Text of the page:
To assess the robustness of these three phenotypes, we have also carried out the 2D SVD decomposition of the “gene transcript” vs “cell type” matrices for each of the six patients separately, as shown in Figure 6. The corresponding eigenvectors are reported in dotted lines in the figures and the eigenvalues in Table S1. As a last check, we analyzed the I × J matrix obtained by averaging the logarithm of the data over patients. For the off diagonal elements of the 2D covariance matrix there is a difference between averaging first and analyzing next or analyzing first and averaging the surprisal next.
For the dominant phenotype, that discriminates between basal and luminal cells, cf. Figure 6a, eigenvectors computed for each patient individually almost superimpose with those defined from the tensor analysis and by averaging over patients. For the next phenotypes that are related to the disease, there is somewhat more dispersion among the eigenvectors computed for individual patients, but the tensor analysis and the average over patient lead to very similar results. This indicates that the “cell phenotypes” are robust and common to all patients.
We turn next to the complementary aspect, that of the analysis of the “patient” phenotypes. Those are defined by the left eigenvectors, W, of the flattened T(3) matrix (Equation (13)). Those eigenvectors also define the patient phenotype in the 2D analysis given by Equation (29). Similarly to the analysis of the “cell type” phenotypes, the “patient” phenotypes obtained from the tensor decomposition can be compared to those defined by the 2D SVD analysis of the average of logarithm of the data over cell types as well as those obtained for each cell type individually.
Unlike for the cell type analysis, the variations from patient to patient are more correlated to the cell type. Only two patient phenotypes, t = 1 (see Figure 7) and t = 2 are common to all cell types and even for those, there is more dispersion between the results for each cell type than between the results of each patient in the cell type analysis. The patient phenotype t = 1 indicates that patient 6 and to a certain extent patient 1 are different from the rest of the patients.
From t = 3 on, the patient-cell type correlations are too strong to be able to define a patient phenotype across all cell types. In that case, the tensor phenotype is different from that obtained by averaging over cell type.

## 5. Conclusions

The multivariate surprisal analysis of the gene transcript expression levels measured for several cell types of different patients allows us to characterize the gene expression of dominant cell type and patient phenotypes. In the case of the data that we have analyzed, the dominant cell phenotype distinguishes between basal and luminal cells, irrespective of the benign or cancer disease character. The next cell phenotype is the disease phenotype, that discriminates between benign and cancer, irrespective of the cell type. The patient analysis shows that patient P6 is different from the rest of the five patients. A second patient phenotype indicates that P1 and P6 are different from P2, P3, P4, and P5.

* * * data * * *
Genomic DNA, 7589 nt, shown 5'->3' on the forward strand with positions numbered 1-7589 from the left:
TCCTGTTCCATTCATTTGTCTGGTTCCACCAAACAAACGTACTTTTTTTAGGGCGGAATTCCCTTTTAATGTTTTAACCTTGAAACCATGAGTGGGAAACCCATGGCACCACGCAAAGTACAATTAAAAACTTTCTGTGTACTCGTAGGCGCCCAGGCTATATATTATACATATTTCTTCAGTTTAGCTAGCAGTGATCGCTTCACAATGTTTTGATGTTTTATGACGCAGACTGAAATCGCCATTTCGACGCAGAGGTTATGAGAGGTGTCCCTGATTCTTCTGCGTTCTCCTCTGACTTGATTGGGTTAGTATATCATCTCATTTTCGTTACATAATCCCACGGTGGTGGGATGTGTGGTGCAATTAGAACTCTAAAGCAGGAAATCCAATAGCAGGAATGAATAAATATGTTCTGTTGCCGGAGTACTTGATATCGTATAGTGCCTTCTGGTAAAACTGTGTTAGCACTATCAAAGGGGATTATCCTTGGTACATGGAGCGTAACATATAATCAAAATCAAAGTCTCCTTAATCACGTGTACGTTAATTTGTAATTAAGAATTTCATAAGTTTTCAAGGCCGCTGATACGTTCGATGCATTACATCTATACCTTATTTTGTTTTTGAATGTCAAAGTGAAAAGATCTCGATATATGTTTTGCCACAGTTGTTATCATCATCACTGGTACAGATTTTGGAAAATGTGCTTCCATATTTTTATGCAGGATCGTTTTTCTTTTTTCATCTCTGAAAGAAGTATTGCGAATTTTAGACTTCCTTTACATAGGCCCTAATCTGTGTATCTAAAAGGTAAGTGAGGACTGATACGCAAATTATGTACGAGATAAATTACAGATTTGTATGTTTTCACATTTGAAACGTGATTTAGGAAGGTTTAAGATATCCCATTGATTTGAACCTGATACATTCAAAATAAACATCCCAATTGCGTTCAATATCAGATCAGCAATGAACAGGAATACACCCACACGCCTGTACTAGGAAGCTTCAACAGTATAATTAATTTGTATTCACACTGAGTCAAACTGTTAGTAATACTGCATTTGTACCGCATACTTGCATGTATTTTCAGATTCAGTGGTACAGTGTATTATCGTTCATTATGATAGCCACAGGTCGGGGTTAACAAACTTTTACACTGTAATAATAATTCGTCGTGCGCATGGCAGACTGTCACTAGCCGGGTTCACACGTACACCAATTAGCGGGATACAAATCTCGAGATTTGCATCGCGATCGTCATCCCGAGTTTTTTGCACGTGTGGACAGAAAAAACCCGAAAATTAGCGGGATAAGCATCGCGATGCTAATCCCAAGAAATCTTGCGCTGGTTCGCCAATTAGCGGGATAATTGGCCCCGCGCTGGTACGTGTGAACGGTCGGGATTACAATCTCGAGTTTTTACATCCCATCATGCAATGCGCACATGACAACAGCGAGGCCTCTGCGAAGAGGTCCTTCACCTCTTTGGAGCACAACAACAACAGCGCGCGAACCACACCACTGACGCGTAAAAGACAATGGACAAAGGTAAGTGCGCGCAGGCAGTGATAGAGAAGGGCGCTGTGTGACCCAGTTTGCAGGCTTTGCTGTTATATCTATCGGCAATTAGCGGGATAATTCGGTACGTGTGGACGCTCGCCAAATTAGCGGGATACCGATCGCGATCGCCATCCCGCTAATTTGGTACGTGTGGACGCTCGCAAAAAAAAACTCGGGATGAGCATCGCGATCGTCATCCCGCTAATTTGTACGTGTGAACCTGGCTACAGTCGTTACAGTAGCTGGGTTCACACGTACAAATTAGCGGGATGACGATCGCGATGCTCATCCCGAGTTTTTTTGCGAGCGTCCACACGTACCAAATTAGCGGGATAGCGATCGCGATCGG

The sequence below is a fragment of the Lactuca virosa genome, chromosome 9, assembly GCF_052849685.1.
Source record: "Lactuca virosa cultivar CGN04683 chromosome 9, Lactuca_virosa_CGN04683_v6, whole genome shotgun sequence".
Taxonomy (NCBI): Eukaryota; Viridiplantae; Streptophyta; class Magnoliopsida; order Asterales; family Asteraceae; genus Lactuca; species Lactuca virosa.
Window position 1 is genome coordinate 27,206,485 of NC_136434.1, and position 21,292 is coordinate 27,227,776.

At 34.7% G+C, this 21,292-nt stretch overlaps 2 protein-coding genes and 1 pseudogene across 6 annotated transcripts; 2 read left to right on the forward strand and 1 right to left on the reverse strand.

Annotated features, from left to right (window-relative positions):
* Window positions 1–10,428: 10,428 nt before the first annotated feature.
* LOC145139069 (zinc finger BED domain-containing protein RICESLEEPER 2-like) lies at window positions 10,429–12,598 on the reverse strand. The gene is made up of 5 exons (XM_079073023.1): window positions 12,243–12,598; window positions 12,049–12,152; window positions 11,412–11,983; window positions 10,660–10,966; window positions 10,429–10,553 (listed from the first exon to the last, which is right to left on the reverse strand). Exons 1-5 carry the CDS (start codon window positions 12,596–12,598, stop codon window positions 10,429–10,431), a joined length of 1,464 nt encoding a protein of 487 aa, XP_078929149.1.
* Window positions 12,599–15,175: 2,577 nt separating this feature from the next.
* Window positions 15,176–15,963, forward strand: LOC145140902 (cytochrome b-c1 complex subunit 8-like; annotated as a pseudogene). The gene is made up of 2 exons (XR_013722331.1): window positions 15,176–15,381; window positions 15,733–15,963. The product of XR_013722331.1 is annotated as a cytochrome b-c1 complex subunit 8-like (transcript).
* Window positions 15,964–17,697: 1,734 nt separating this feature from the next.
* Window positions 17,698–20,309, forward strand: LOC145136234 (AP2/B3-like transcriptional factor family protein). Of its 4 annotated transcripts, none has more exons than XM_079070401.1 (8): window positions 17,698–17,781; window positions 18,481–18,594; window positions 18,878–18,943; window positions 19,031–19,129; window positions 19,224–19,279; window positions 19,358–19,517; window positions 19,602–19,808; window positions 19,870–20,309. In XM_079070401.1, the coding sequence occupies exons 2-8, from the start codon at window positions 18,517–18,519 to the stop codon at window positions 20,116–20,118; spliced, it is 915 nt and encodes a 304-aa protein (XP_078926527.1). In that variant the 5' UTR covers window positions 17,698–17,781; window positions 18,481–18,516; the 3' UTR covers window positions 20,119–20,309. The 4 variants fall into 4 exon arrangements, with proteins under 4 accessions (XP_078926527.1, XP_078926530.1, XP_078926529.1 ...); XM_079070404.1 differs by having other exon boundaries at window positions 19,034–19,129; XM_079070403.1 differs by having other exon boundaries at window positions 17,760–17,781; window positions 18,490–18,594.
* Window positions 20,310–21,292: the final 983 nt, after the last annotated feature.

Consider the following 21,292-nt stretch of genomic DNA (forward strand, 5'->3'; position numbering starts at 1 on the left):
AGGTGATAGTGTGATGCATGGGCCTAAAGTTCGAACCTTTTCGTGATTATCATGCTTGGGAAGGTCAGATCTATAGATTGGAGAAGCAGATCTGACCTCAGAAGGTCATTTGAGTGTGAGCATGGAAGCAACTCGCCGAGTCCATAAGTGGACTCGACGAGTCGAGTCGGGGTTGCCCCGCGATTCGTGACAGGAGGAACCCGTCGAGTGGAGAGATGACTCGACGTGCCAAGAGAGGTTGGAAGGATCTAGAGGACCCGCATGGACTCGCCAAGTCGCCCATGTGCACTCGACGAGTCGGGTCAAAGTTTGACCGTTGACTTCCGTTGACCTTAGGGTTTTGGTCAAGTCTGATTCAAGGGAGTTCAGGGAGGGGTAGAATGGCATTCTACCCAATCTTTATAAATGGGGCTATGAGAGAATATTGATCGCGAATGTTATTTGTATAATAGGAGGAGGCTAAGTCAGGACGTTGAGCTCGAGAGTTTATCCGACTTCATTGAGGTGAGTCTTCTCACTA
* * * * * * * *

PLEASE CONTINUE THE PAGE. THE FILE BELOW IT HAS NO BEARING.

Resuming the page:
The tensor analysis shows that beyond the distinction between basal and luminal cells, the data are dominated by the patient to patient variations. The tensor analysis thereby opens the way to a quantification of the correlations between cell types and patients and could therefore contribute towards personalized diagnostics and intervention.

## Supplementary Materials

The following are available online at www.mdpi.com/1099-4300/18/12/445/s1. Table S1: Eigenvalues of the flatten matrix T(2) that defines the cell phenotype in the tensor analysis and of the 2D surprisal analysis carried out on average over patients of the ln of the input data, Table S2. Gene analysis of the cell phenotype.

## Acknowledgments

This work was supported by the prostate cancer foundation grants to AG and RDL and by the EC FP7-funded BAMBI Project 618024. FR is a director of research with FNRS (Fonds National de la Recherche Scientifique), Belgium.

## Author Contributions

All authors participated in all aspects of this paper.

## Conflicts of Interest

The authors declare no conflict of interest.

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Scheme 1. The three ways of representing the tensor T as two dimensional, Equations (11)–(13).
Scheme 1. The three ways of representing the tensor T as two dimensional, Equations (11)–(13).
Figure 1. The 15 highest weights $w r s t$ (Equation (23)) of the core tensor plotted on a logarithmic scale in decreasing order. Note the sheer drop beyond 0-0-0. Including terms on or beyond 4-0-3 only serves to fit the experimental noise in the data. See also Figure 4.
Figure 1. The 15 highest weights $w r s t$ (Equation (23)) of the core tensor plotted on a logarithmic scale in decreasing order. Note the sheer drop beyond 0-0-0. Including terms on or beyond 4-0-3 only serves to fit the experimental noise in the data. See also Figure 4.